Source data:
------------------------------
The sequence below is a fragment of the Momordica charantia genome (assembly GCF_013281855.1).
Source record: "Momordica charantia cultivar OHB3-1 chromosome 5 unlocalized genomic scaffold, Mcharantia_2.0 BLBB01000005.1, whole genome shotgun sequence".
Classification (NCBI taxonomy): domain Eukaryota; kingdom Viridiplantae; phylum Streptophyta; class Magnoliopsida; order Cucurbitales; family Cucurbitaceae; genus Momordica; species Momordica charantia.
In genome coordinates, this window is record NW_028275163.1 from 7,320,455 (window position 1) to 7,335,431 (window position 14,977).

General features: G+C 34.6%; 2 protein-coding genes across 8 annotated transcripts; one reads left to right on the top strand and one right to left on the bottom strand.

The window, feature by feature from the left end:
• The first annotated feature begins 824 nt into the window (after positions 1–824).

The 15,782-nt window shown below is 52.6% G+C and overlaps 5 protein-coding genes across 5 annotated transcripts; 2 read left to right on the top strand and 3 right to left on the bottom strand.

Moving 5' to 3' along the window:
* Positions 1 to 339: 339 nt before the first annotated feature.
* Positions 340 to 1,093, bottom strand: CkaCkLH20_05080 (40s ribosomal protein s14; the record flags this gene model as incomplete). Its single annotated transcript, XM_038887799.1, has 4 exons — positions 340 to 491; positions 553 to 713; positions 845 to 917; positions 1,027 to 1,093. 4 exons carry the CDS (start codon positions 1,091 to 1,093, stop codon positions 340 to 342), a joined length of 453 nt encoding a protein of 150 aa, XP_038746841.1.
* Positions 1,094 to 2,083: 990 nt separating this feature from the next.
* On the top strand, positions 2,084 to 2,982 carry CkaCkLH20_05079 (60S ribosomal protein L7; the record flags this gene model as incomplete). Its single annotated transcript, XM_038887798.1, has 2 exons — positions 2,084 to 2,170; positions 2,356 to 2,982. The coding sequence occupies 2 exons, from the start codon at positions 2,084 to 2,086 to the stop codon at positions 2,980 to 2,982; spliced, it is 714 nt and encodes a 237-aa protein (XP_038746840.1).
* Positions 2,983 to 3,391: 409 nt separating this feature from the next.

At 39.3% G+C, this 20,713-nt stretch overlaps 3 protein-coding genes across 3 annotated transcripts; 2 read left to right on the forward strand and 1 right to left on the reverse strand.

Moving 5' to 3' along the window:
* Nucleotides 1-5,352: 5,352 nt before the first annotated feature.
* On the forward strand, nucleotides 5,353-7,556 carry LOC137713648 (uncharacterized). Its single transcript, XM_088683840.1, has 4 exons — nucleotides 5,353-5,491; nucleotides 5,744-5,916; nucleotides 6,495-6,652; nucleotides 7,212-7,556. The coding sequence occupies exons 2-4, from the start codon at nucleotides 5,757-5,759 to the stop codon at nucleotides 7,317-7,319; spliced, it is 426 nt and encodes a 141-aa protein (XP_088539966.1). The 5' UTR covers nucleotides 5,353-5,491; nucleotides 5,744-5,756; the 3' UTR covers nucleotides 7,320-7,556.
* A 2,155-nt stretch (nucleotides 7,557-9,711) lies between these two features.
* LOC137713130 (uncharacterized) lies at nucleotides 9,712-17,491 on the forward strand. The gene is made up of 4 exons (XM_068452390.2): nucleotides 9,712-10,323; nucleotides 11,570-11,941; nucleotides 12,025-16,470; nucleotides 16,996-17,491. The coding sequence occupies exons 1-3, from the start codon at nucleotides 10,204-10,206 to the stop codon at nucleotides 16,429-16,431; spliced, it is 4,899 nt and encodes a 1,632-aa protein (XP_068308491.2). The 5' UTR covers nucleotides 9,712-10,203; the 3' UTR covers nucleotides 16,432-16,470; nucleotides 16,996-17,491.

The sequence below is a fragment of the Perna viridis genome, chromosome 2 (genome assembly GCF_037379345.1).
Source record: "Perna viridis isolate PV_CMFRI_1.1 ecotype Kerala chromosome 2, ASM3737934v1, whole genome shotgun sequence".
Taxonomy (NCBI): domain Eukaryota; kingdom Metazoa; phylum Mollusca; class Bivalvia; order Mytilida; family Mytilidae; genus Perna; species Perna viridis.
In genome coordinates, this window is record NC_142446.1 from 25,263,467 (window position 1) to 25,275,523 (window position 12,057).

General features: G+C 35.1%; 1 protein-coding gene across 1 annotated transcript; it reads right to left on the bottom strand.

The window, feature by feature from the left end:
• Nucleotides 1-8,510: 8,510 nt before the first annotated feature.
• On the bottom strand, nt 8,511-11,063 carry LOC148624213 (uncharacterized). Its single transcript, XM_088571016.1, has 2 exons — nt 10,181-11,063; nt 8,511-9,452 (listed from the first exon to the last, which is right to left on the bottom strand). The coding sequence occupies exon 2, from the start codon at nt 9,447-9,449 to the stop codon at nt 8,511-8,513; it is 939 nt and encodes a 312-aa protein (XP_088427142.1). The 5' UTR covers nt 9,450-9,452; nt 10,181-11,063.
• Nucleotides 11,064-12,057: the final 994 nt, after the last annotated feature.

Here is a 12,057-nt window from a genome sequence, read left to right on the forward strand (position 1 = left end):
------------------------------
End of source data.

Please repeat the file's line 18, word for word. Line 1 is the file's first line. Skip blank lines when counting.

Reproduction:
* On the forward strand, nucleotides 5,353-7,556 carry LOC137713648 (uncharacterized). Its single transcript, XM_088683840.1, has 4 exons — nucleotides 5,353-5,491; nucleotides 5,744-5,916; nucleotides 6,495-6,652; nucleotides 7,212-7,556. The coding sequence occupies exons 2-4, from the start codon at nucleotides 5,757-5,759 to the stop codon at nucleotides 7,317-7,319; spliced, it is 426 nt and encodes a 141-aa protein (XP_088539966.1). The 5' UTR covers nucleotides 5,353-5,491; nucleotides 5,744-5,756; the 3' UTR covers nucleotides 7,320-7,556.